Well, it seems Veterans Affairs is once again back in the news. The department has been engulfed in a sea of scandal of mismanagement and malfeasance, which also showed the public not only the deplorable conditions many veterans face when receiving health care, but a window into how a single-payer system might operate. It’s not good. For starters, there was the waiting period fiasco, which was so deep and bungled that the VA inspector general said it was possible that over 300,000 veterans may have died whilst waiting for their appointments. More stories like this continue to pop up. Last June, it was reported that nearly 100 veterans died while waiting for health care at the Los Angeles VA hospital, though the delays did not cause their deaths per se. It’s still an appalling story.
commit suicide every day. Oh, and on top of all of this, come reports that the VA had hired medical workers with revoked medical licenses for years. And now, in Denver, Colorado, a VA office didn’t do any work for a year, according to a whistleblower (via KDVR):Twenty veterans
Imagine making close to $100,000 a year and having nothing to do at the office.
It's what Denver whistleblowers say was reality for employees at the local Office of the Inspector General for Veterans Affairs.
"These are your tax dollars that are paying the salaries of these individuals to sit in an office and do absolutely nothing all day," said one anonymous whistleblower to the Problem Solvers.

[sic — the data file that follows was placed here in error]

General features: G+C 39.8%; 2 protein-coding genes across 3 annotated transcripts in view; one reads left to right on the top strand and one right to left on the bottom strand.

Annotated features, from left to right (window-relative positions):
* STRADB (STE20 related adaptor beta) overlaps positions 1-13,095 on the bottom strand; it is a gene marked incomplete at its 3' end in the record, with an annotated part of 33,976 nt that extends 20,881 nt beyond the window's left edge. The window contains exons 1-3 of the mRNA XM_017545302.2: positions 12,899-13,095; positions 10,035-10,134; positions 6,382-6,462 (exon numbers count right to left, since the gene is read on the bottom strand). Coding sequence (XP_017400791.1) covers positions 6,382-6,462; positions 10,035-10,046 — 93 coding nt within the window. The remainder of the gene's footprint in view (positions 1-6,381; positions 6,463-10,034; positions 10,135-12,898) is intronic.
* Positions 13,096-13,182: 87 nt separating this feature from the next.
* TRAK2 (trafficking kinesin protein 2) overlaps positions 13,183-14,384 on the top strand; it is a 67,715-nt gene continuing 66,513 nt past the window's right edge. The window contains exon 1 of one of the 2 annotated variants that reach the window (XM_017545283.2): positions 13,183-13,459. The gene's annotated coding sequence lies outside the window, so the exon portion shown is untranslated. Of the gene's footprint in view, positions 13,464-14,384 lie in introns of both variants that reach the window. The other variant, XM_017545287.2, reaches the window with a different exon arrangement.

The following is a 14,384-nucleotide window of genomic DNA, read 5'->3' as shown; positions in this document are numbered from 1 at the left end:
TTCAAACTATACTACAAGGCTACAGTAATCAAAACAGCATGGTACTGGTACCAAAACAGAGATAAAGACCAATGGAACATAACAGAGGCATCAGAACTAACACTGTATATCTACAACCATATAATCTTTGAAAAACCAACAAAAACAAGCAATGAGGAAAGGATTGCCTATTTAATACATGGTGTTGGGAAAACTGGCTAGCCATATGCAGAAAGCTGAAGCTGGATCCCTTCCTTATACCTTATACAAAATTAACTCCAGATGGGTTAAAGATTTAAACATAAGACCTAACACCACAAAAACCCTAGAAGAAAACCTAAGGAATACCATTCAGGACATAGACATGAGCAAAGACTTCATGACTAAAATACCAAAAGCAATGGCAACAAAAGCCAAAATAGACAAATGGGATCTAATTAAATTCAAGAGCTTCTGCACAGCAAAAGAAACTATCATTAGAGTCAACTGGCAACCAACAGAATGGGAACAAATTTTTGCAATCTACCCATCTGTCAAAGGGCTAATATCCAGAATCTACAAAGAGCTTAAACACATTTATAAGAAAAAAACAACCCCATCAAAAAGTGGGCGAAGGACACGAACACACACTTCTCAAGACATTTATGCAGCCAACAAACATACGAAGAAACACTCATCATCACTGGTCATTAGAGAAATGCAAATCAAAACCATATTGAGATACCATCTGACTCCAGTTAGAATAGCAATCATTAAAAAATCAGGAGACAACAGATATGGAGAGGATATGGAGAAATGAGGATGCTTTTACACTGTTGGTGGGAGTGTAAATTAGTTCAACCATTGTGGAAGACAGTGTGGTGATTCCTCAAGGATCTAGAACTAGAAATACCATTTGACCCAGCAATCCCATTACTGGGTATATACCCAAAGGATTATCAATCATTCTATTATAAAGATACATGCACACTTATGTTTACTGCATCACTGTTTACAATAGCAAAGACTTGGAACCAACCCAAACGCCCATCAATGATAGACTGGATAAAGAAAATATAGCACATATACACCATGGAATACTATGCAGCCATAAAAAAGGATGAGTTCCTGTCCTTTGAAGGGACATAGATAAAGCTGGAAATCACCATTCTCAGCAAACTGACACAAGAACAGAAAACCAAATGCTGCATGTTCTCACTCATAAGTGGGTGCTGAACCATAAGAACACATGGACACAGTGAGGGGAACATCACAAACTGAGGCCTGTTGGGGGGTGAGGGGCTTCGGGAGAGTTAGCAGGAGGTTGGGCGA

"After a while it became a joke," is how a second whistleblower described it.
"Come into work and pretty much staring at the wall all day kind of just hanging out every day pretty much with nothing to do."
Both whistleblowers filed complaints with the Office of Special Counsel in Washington, stating an office of 11 employees basically did no work from April 2017 to April 2018.
The combined salaries of those employees during that time frame totaled more than $1.2 million.
"Long lunches, I mean watching movies, reading books. I mean I was doing school work. I`m not going to lie I did not have any work assigned. I spent the majority of my time doing school work," said whistblower No. one, who happened to be a paid intern making $47,214 a year to help conduct information technology audits.
The Trump administration has taken steps to streamline the accountability process, and they’ve fired bad employees, but it’s evident that a lot more work needs to be done.